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PLEASANTS v. ALLBAUGH
January 31, 2002
CARL PLEASANTS, PLAINTIFF,
JOE ALLBAUGH, DIRECTOR, FEDERAL EMERGENCY MANAGEMENT AGENCY, DEFENDANT.
The opinion of the court was delivered by: John M. Facciola, United States Magistrate Judge.
This matter was referred to me by Judge Kessler for all purposes. I
herein resolve Defendant's Motion to Dismiss or, in the Alternative, for
Summary Judgment*fn1 ("Def. Mot.") based on whether plaintiff's failure
to consult with an EEOC counselor within 45 days of his superior's
refusal to upgrade his position bars him from relief on that claim.
Plaintiff is an African-American male who began working at the Federal
Emergency Management Agency ("FEMA") in August 1992, when he was selected
to fill the GS-13 position of Program Specialist in the Operation
Services Branch, Program Services Division. In this position, plaintiff
was responsible for managing FEMA's nationwide space needs, including
acquisitions, utilizations, disposals, and maintenance. Plaintiff held
this position until he retired on January 31, 1999.
Plaintiff claims to have originally shared the space management
workload with four other employees. However, each of these co-workers
eventually left the agency and was not replaced, due in part to the
reorganization and downsizing of FEMA in accordance with then-Vice
President Gore's National Performance Review. Thus, plaintiff alleges
that he had no staff assistance during most of the time he was with
Plaintiff was appointed in October 1995 to Acting Chief in the
Operations Services Branch. This was a temporary position and plaintiff
continued to perform his space management duties. Plaintiff claims that
although another employee, Pauline Drury, had been upgraded to a GS-14
when she held the same Acting Branch Chief position, plaintiff remained a
GS-13 and received no additional compensation.
In May, 1996, Reginald Trujillo ("Trujillo") became Director of the
Program Services Division, and thus plaintiff's second-line supervisor.
In an attempt to achieve an upgrade to a GS-14, plaintiff stepped down
from the Acting Branch Chief position in March, 1997, at Trujillo's
suggestion. Trujillo had allegedly informed plaintiff that an upgrade of
his Program Specialist position by the personnel department would be more
likely once plaintiff had stepped down from the Acting Branch Chief
position. Plaintiff claims to have been deceived by Trujillo in this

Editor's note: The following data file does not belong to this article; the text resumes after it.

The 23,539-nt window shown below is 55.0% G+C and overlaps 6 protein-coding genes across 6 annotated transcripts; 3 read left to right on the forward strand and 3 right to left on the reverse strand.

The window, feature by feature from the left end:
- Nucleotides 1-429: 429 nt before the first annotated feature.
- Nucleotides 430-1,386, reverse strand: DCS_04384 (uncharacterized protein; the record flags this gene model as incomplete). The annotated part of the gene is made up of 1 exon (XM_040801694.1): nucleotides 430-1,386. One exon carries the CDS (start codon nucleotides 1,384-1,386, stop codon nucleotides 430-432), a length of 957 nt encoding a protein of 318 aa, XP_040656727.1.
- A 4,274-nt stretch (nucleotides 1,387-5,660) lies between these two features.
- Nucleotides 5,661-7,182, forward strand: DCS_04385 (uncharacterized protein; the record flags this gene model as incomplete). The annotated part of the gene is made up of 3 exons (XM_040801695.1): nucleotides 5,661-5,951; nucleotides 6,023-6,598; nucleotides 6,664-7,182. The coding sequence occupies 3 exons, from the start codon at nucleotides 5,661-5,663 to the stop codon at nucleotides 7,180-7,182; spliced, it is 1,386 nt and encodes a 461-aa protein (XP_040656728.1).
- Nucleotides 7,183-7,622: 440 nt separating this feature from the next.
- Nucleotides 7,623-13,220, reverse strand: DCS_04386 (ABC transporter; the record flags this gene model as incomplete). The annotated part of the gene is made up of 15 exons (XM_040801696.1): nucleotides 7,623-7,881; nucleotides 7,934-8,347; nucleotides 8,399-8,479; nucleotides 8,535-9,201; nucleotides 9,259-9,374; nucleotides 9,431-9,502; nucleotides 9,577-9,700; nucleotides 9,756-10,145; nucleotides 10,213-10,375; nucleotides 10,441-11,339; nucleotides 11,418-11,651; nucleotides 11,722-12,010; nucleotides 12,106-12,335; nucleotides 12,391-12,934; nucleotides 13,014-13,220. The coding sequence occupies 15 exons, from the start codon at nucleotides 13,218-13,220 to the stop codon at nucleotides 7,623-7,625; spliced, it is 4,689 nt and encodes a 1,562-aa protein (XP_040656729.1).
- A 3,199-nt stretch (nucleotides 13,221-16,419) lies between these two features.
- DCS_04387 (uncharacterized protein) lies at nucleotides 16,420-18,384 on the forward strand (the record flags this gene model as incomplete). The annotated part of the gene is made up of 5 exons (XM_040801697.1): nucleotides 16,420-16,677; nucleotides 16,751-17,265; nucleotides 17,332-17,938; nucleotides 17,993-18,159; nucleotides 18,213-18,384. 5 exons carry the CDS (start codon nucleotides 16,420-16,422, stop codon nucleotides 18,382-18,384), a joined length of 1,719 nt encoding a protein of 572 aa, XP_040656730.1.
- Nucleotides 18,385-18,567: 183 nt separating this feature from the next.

regard, stating that Trujillo never submitted the request for an upgrade
to the personnel department.
Throughout his tenure at FEMA, plaintiff claims that he regularly
received superior performance appraisals while serving as Program
Specialist. See Plaintiff's Opposition to Defendant's Motion to Dismiss
("Pl. Opp.") at 4-5. Trujillo indicated in a memorandum on budget issues
that plaintiff's position was an integral function of the Agency and that
the plaintiff was performing the work of 10 people. Id. at 5-6.
Plaintiff claims that he made numerous requests to Trujillo to
reclassify or upgrade his position to a GS-14, but was repeatedly
rebuffed. The last of these requests is alleged to have been made in
December 1998. In January 1999, plaintiff accepted the Agency's offer of
an early-out retirement, which became effective on January 31, 1999.
Plaintiff claims that a significant factor in his decision was FEMA's
repeated refusals to upgrade his position.
Within seven months of plaintiff's retirement, Akers and Trujillo
expanded the Program Specialist position to include wider technical and
financial responsibilities, and upgraded it to a career ladder GS-13/14
level. This new position allegedly incorporated many of the changes
plaintiff had been seeking during his employment with FEMA. Plaintiff
learned of the new position and applied on July 27, 1999, but failed to
make the best-qualified list as determined by a rating panel and
therefore was never interviewed. Akers and Trujillo interviewed six
applicants and eventually selected Kim Roque, an Asian-American woman, for
the position. Plaintiff learned of his non-selection via telephone on or
about October 1, 1999, and contacted an EEOC counselor on October 28,
1999. Pl. Opp. at 7. Plaintiff then filed a formal complaint of
discrimination with the EEOC on December 6, 1999.
Adverse Employment Action
Defendant contends that plaintiff should have consulted an EEOC
counselor no later than 45 days after his retirement on January 31,
1999, in order to preserve for adjudication any claims of racial
discrimination that occurred prior to his retirement. In the second part
of the memorandum, however, the government argues that the events that
occurred prior to plaintiff's retirement do not constitute adverse,
employment actions and cannot be the premise for claims of relief in this
court. There is a curious and illogical inconsistency in the
government's position. In the first section of its memorandum, the
government chastises the plaintiff for not exhausting his administrative
remedies as to those aspects of his pre-retirement employment about which
he now complains. In the second section, the government remonstrates
that events that occurred during his pre-retirement employment that do
not rise to the level of adverse employment actions. Thus, as ...
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